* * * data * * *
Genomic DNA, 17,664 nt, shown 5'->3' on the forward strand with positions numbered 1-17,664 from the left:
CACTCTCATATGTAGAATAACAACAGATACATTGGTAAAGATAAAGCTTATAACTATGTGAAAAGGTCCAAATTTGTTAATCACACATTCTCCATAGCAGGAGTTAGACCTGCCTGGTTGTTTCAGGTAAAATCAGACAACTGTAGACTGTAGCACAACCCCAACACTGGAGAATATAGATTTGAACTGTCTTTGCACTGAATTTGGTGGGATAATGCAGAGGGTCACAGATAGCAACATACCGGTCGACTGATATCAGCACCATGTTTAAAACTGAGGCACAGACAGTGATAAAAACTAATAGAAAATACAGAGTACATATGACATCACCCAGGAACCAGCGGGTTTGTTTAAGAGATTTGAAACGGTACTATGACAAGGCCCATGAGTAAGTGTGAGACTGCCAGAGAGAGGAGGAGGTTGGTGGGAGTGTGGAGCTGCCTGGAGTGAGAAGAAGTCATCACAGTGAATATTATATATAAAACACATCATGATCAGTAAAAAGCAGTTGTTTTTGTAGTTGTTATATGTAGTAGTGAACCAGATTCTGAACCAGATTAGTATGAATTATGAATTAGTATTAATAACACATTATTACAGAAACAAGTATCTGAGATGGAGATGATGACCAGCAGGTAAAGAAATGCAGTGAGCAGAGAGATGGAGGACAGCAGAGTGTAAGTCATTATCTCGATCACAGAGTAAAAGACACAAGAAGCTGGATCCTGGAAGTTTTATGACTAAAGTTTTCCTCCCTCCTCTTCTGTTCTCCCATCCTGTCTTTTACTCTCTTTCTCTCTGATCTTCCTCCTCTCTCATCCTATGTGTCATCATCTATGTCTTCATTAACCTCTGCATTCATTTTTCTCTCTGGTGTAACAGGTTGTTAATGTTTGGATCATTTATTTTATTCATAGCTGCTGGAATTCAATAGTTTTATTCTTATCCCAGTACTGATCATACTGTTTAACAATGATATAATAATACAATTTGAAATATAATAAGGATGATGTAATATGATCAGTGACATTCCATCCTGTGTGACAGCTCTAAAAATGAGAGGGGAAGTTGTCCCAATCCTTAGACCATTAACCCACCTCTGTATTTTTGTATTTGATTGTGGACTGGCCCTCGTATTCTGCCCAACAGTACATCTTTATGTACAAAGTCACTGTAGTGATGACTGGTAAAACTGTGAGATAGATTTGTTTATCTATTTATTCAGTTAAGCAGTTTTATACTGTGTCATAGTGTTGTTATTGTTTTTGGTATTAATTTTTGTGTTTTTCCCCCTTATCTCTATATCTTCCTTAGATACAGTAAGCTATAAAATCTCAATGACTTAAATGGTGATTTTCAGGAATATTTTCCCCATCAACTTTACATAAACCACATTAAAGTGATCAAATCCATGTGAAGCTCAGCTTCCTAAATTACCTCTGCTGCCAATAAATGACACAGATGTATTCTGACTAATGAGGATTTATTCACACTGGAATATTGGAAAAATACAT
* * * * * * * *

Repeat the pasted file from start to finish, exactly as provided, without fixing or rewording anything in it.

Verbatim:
Genomic DNA, 17,664 nt, shown 5'->3' on the forward strand with positions numbered 1-17,664 from the left:
CACTCTCATATGTAGAATAACAACAGATACATTGGTAAAGATAAAGCTTATAACTATGTGAAAAGGTCCAAATTTGTTAATCACACATTCTCCATAGCAGGAGTTAGACCTGCCTGGTTGTTTCAGGTAAAATCAGACAACTGTAGACTGTAGCACAACCCCAACACTGGAGAATATAGATTTGAACTGTCTTTGCACTGAATTTGGTGGGATAATGCAGAGGGTCACAGATAGCAACATACCGGTCGACTGATATCAGCACCATGTTTAAAACTGAGGCACAGACAGTGATAAAAACTAATAGAAAATACAGAGTACATATGACATCACCCAGGAACCAGCGGGTTTGTTTAAGAGATTTGAAACGGTACTATGACAAGGCCCATGAGTAAGTGTGAGACTGCCAGAGAGAGGAGGAGGTTGGTGGGAGTGTGGAGCTGCCTGGAGTGAGAAGAAGTCATCACAGTGAATATTATATATAAAACACATCATGATCAGTAAAAAGCAGTTGTTTTTGTAGTTGTTATATGTAGTAGTGAACCAGATTCTGAACCAGATTAGTATGAATTATGAATTAGTATTAATAACACATTATTACAGAAACAAGTATCTGAGATGGAGATGATGACCAGCAGGTAAAGAAATGCAGTGAGCAGAGAGATGGAGGACAGCAGAGTGTAAGTCATTATCTCGATCACAGAGTAAAAGACACAAGAAGCTGGATCCTGGAAGTTTTATGACTAAAGTTTTCCTCCCTCCTCTTCTGTTCTCCCATCCTGTCTTTTACTCTCTTTCTCTCTGATCTTCCTCCTCTCTCATCCTATGTGTCATCATCTATGTCTTCATTAACCTCTGCATTCATTTTTCTCTCTGGTGTAACAGGTTGTTAATGTTTGGATCATTTATTTTATTCATAGCTGCTGGAATTCAATAGTTTTATTCTTATCCCAGTACTGATCATACTGTTTAACAATGATATAATAATACAATTTGAAATATAATAAGGATGATGTAATATGATCAGTGACATTCCATCCTGTGTGACAGCTCTAAAAATGAGAGGGGAAGTTGTCCCAATCCTTAGACCATTAACCCACCTCTGTATTTTTGTATTTGATTGTGGACTGGCCCTCGTATTCTGCCCAACAGTACATCTTTATGTACAAAGTCACTGTAGTGATGACTGGTAAAACTGTGAGATAGATTTGTTTATCTATTTATTCAGTTAAGCAGTTTTATACTGTGTCATAGTGTTGTTATTGTTTTTGGTATTAATTTTTGTGTTTTTCCCCCTTATCTCTATATCTTCCTTAGATACAGTAAGCTATAAAATCTCAATGACTTAAATGGTGATTTTCAGGAATATTTTCCCCATCAACTTTACATAAACCACATTAAAGTGATCAAATCCATGTGAAGCTCAGCTTCCTAAATTACCTCTGCTGCCAATAAATGACACAGATGTATTCTGACTAATGAGGATTTATTCACACTGGAATATTGGAAAAATACAT